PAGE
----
At War with Itself Review: 'Michael Collins' is a sweeping epic, but some blarney is mixed in with the violence and terror of the early 'Troubles.'


Michael Collins won the patriot game all right; it was the compatriot game that he never mastered.

In 1922, at 31, the charismatic Irish terrorist-turned-statesman was gunned down on his way to a meeting. The shooter didn't wear the black-and-tan of the English paramilitary unit Collins had fought almost to the death in the streets of Dublin, and he didn't wear the OD of the British Army. He wore the rough-spun cotton of the rural Irish guerrilla: Collins was killed by his own guys, yet another martyr in the internecine warfare that marks both Irish and revolutionary politics.

Neil Jordan, off the two world hits "The Crying Game" and "Interview with the Vampire," now tells Collins' story, which might be considered an amalgamation of those last two films: It's an interview with a terrorist.

Jordan is a sumptuous, careful craftsman, working on a labor of love with a dream cast: Lion-like Liam Neeson as Collins, Julia Roberts as his fiance Kitty Kiernan, Alan Rickman and Aidan Quinn as chums turned enemies, Stephen Rea as a heroic double-agent who pays with his life for siding with his own people, and the city of Dublin in the '90s playing the city of Dublin in the '20s. Machine guns, explosions, murders, battles, fiery speeches. As far as it goes, the movie is completely engrossing, a dark tide of violence and conspiracy and romance that carries you along, tracking Collins from his arrest in the Easter Uprising of 1916 to the bullet in the head six years later. It's one of the leanest, swiftest epics ever made.

Yet some how the film feels thin, as if Jordan is so consumed with hero-worship he can't quite commit to history. For one thing, he's let the complex, brilliant and icy-cold Collins be played along the lines of noble brute by the hunky Neeson. It's as if he himself, as director and screenwriter, is buying all the Irish blarney about poet-revolutionaries, men of the people who rise from the masses on the strength of their extraordinary rhetorical gifts and guts. But Neeson's hulking country-boy Collins seems to have very little to do with the authentic chap, a steely eyed realist who planned the first terror campaign, was a master of subversive organization and an intelligence executive of the first magnitude.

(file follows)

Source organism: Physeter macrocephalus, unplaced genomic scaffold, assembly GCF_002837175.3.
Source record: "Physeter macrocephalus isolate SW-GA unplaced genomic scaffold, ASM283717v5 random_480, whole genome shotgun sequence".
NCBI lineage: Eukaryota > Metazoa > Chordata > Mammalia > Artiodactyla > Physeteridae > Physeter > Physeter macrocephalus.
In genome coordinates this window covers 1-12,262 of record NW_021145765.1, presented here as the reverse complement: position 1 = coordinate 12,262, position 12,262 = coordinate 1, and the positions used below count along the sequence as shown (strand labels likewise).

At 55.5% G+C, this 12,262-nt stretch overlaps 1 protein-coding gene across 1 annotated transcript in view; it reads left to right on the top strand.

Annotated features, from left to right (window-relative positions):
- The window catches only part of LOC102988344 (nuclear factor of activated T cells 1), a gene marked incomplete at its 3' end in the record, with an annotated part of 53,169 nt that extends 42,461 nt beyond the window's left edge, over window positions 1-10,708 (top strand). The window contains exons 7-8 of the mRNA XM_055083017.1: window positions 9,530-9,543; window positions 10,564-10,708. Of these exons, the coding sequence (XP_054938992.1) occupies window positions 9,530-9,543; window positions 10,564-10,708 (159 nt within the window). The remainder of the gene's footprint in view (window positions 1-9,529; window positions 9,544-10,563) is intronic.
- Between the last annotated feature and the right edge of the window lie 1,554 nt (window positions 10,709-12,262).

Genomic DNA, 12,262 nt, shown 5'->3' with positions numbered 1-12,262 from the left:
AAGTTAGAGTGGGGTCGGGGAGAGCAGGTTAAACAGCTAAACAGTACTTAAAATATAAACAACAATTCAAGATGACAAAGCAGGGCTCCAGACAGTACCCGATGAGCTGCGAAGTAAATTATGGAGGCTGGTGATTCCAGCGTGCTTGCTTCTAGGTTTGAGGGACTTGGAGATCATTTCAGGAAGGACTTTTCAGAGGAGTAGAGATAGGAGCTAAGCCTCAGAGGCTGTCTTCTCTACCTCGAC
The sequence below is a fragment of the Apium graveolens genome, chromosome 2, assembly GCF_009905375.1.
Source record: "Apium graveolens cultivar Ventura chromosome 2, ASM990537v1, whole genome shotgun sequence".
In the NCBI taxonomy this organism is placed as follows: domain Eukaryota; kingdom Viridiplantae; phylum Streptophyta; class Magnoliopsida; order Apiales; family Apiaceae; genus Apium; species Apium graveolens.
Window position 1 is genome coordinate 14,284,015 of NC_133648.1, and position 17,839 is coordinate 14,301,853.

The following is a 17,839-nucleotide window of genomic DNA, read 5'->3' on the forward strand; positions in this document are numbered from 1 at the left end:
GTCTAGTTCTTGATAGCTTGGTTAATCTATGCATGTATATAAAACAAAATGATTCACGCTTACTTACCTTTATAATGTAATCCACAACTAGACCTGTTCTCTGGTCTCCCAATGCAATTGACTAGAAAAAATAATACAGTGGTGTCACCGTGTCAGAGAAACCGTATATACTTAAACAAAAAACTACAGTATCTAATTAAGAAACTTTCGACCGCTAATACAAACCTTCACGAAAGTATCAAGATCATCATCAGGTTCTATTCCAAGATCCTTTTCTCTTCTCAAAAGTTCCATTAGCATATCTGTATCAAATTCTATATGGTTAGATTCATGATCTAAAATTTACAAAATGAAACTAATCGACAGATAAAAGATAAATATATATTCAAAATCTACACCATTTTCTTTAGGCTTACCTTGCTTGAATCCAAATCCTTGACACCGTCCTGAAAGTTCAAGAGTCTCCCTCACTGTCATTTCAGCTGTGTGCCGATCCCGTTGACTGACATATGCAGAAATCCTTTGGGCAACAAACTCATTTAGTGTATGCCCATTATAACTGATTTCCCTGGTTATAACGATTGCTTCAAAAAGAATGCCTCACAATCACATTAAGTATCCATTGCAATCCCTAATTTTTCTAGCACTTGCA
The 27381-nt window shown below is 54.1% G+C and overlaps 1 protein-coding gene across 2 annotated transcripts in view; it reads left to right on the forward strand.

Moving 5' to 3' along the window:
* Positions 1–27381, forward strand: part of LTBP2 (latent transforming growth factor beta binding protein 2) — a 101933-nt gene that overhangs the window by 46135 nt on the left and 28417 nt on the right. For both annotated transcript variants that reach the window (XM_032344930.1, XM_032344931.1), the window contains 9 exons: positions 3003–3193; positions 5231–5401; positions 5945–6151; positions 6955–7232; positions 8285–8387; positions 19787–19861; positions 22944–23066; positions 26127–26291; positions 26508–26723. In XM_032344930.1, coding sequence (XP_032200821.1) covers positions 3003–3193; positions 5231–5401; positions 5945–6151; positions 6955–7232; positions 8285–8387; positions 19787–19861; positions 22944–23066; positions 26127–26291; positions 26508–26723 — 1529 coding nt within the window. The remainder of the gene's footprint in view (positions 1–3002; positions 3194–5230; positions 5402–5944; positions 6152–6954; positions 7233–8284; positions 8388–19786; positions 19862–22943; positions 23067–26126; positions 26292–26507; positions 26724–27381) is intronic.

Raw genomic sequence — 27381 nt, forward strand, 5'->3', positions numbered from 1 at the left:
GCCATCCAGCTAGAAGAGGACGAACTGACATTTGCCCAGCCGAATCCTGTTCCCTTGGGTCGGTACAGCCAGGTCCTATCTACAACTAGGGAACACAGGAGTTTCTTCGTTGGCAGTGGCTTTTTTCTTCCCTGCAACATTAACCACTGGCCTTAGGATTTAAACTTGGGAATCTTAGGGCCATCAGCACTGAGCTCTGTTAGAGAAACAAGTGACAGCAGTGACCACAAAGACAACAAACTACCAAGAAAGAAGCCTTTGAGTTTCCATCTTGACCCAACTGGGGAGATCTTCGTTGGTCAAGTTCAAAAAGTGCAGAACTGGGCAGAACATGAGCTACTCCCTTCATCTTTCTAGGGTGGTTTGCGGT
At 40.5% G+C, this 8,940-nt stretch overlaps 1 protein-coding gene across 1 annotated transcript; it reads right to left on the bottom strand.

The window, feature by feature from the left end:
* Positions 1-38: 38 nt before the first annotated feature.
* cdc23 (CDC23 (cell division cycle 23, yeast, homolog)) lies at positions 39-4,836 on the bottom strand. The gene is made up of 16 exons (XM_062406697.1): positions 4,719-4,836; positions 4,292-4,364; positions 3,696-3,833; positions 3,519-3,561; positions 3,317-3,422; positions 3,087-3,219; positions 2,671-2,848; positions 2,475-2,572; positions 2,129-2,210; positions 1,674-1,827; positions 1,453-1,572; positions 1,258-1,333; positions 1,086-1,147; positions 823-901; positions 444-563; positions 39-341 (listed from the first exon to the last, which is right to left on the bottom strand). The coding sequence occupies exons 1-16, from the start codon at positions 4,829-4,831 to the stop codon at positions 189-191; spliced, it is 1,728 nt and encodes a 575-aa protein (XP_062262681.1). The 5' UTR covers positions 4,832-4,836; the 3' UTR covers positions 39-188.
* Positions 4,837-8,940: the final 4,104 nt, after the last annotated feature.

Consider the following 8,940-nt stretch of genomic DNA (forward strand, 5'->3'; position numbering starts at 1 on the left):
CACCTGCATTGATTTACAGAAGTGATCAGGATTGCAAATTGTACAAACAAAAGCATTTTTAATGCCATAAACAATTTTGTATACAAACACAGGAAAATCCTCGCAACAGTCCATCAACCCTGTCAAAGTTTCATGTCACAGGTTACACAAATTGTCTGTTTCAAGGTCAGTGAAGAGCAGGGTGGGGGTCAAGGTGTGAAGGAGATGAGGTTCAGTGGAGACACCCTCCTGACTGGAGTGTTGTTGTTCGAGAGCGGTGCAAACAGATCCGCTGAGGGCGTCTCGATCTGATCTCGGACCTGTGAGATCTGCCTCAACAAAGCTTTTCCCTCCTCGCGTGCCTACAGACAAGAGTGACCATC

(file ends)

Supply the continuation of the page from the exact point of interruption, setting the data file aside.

Instead, it's moony, devastatingly sexy Neeson with his big wet hound eyes and powerful body swaddled in comforting Donegal tweeds carrying on like wee Willie Yeats on a bender after old Maude Gonne turned him down; or Jimmy Joyce, drunk as a skunk, blundering about on a bicycle, his head full of smutty lyrics about his darling Nora Barnacle. Where's the guerrilla warrior, the assassination planner, the jailbreak genius; where's the big fellow the Irish still call "The Man Who Won the War"?

Another distancing problem is the complexity of Irish politics, at least as we poor Yanks experience it. "The Troubles" of the late teens and early '20s are well-known, pitting the Irish revolutionary generation against the British military and intelligence establishments; so is the bleaker period when the glamorous boyos fought the Blacks-and-Tans, a thuggish and vicious paramilitary outfit the Brits invented to do the dirty work as the war got too nasty for their delicate tastes.

But far and away the majority of "Michael Collins" takes place in the problematic Irish Civil War, a far more obscure conflict that pitted Fenian against Fenian over the issue of the treaty Collins negotiated in London, which partitioned the country and laid the seeds for the still bloody agonies gripping British-controlled Northern Ireland.

Ultimately, history says, Collins waged war against his own kind with artillery supplied by the ever-helpful Winston Churchill in honor of his treaty. But for someone who has no opinion of the efficacy of the treaty, that conflict is meaningless: It's just more blood being spilled. And it's difficult to believe the arc of the character, which purports to take Collins from terrorist to humanitarian statesman, when in our last glimpse of him he's running about in some kind of tin-pot field marshal's uniform, bellowing crazily while surrounded by other armed soldiers. You wear the uniform, you may catch the bullet in the brain: That's the price of doing business.

In its more intimate concerns, "Michael Collins" is somewhat more satisfying. As comrades, then enemies, both Quinn and particularly Rickman, as the weaselly, ever pragmatic Eamon De Valera, are impressive; even the wan Roberts does much better with the Irish accent than she did in "Mary Reilly" a few months back.

If it's sweep you want, sweep is what you get; as a serious examination of a complex man, "Michael Collins" falls short.

'Michael Collins'

Starring: Liam Neeson, Julia Roberts and Alan Rickman

Directed by: Neil Jordan

Released by: New Line Cinema

Rated: R (Violence)

Sun score: ***

Pub Date: 10/25/96

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